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Workshop on Scalar Meaning

University of Chicago
May 19-20, 2006

The ability to establish orderings among objects and make comparisons between them according to the amount or degree to which they possess some gradable property (such as height, brightness, beauty, etc.) is a basic component of human cognition. Natural languages reflect this fact: all languages have syntactic categories that express gradable concepts, and all languages have constructions that are used to express comparisons between objects with respect to gradable properties, measurement of such properties, and claims about the degree to which such properties hold of an object. Adjectives like tall, bright, beautiful and the constructions in which they appear (10 centimeters taller, extremely bright, as beautiful as a spring day in Rome, etc.) are canonical examples of such expressions, and have formed the central empirical domain for studies of scalar meaning in natural language.

A central conclusion of the research on these expressions over the past thirty years is that the semantic component of human language must include mechanisms for relating objects to abstract representations of measurement, or `scales'. This conclusion gives rise to a number of important questions, central among which are the following:

  • What are the linguistically significant features of scalar representations, and what factors determine the sort of scale that a given linguistic expression uses?
  • Do the scalar representations that have been claimed to underlie the semantic properties of gradable adjectives play a role in the semantic analysis of other grammatical categories?

The first question concerns the interaction between language and cognitive representations: how can the semantic properties of linguistic expressions that are used to convey scalar meaning be explained in terms of features of scalar representations, and what principles determine the kind of representation a particular expression is associated with? One of the core semantic properties of a gradable adjective is whether it has a context sensitive meaning or not. For example, large is highly context sensitive: it is used to make very different claims about 'degree of size' in large atom, large spider, large automobile, large city, large continent and large planet. Full, however, is not context-sensitive: it is used to make the same claim about 'degree of containment' in full glass, full tank, and full reservoir. Recent work (by e.g., Rotstein and Winter, Kennedy and McNally and others) has shown that this distinction correlates with a structural feature of the measurement scale used by the adjective - whether it is open (lacks endpoints) or closed (includes endpoints) - but the precise explanation for this correlation remains open, as does the question of what other features of scalar representations might be similarly important.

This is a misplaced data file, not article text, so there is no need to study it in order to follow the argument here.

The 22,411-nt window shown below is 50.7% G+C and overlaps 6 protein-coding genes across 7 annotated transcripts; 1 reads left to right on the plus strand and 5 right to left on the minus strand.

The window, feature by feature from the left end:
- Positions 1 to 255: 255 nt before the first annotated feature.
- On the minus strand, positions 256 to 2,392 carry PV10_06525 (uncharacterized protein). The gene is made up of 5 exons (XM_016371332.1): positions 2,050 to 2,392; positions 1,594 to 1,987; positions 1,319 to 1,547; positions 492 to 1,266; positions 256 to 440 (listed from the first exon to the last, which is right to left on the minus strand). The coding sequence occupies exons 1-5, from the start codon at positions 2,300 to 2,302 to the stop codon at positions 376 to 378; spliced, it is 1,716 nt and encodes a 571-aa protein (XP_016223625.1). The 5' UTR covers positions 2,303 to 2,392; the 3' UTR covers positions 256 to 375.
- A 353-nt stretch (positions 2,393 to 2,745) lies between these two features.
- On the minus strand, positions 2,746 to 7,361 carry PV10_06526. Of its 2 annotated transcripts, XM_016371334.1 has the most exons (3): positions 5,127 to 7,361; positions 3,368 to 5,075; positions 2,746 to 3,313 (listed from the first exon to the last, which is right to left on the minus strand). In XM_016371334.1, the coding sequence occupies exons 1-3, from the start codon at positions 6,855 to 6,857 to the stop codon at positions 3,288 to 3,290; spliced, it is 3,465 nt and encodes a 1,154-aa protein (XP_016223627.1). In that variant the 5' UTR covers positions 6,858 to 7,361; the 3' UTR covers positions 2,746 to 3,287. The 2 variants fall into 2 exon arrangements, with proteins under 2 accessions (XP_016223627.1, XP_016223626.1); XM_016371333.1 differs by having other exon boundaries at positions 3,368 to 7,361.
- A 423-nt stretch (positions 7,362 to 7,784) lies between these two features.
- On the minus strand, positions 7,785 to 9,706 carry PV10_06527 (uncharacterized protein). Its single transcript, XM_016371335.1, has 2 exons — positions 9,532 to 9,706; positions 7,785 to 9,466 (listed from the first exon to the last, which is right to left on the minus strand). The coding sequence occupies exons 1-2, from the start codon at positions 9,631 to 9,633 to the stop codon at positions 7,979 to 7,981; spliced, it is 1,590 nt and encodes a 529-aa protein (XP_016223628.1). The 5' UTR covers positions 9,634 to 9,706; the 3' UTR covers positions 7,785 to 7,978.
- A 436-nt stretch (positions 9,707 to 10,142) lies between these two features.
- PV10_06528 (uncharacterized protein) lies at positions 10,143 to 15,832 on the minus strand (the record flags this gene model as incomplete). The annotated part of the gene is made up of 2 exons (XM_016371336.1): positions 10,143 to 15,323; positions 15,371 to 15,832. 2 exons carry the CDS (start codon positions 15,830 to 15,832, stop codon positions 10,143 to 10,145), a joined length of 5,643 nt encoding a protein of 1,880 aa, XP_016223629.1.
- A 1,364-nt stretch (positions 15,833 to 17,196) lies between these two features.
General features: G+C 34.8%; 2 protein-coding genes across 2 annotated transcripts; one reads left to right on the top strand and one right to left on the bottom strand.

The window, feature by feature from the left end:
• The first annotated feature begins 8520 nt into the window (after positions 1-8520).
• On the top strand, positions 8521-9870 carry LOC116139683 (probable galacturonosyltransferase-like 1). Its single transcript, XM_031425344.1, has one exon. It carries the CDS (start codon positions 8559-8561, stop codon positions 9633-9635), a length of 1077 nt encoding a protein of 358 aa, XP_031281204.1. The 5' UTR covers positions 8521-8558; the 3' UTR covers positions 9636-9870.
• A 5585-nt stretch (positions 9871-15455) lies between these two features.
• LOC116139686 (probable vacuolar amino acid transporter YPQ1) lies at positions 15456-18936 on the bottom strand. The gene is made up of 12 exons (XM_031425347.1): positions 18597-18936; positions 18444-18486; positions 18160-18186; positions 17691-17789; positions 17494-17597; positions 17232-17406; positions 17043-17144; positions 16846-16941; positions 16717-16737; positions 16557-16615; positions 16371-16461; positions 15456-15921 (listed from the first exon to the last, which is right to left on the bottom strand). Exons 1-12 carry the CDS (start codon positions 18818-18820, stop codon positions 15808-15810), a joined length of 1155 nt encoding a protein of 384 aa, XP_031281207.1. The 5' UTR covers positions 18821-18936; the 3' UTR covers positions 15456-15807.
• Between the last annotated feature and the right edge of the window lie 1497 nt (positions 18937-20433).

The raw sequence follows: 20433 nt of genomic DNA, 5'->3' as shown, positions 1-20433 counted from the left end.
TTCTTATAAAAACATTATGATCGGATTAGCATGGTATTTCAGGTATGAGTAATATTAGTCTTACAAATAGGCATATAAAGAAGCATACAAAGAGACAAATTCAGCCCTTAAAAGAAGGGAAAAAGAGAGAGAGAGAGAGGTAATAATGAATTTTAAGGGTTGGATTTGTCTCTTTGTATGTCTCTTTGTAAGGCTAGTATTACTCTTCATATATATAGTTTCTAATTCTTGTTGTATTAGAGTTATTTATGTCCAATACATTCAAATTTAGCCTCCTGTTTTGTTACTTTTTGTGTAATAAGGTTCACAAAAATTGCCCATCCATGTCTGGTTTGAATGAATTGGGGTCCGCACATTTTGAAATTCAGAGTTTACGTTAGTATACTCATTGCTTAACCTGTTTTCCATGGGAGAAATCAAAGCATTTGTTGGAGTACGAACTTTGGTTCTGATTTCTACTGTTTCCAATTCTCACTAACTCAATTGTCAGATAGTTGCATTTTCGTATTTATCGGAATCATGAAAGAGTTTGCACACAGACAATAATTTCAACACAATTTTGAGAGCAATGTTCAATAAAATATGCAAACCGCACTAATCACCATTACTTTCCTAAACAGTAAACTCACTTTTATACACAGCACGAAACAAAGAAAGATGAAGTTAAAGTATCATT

The second question addresses the broader role of scalar representations in natural language semantics. Answering this question is important because gradability is not just a property of adjectives, but of nouns, verbs, and prepositions as well. This point is made quite clearly in several important early studies of grading (in particular by Sapir and Bolinger), but it has only recently begun to be addressed in depth and detail by contemporary work in linguistic semantics.

In an effort to address these questions and to further advance our understanding of the role of scalar representations in natural language semantics, the Department of Linguistics at the University of Chicago will host a Workshop on Scalar Meaning that will bring together a group of researchers in linguistics and related fields (philosophy of language, cognitive science) who are actively engaged in the investigation of these issues, in a format that maximally supports interaction and discussion and the development of new ideas.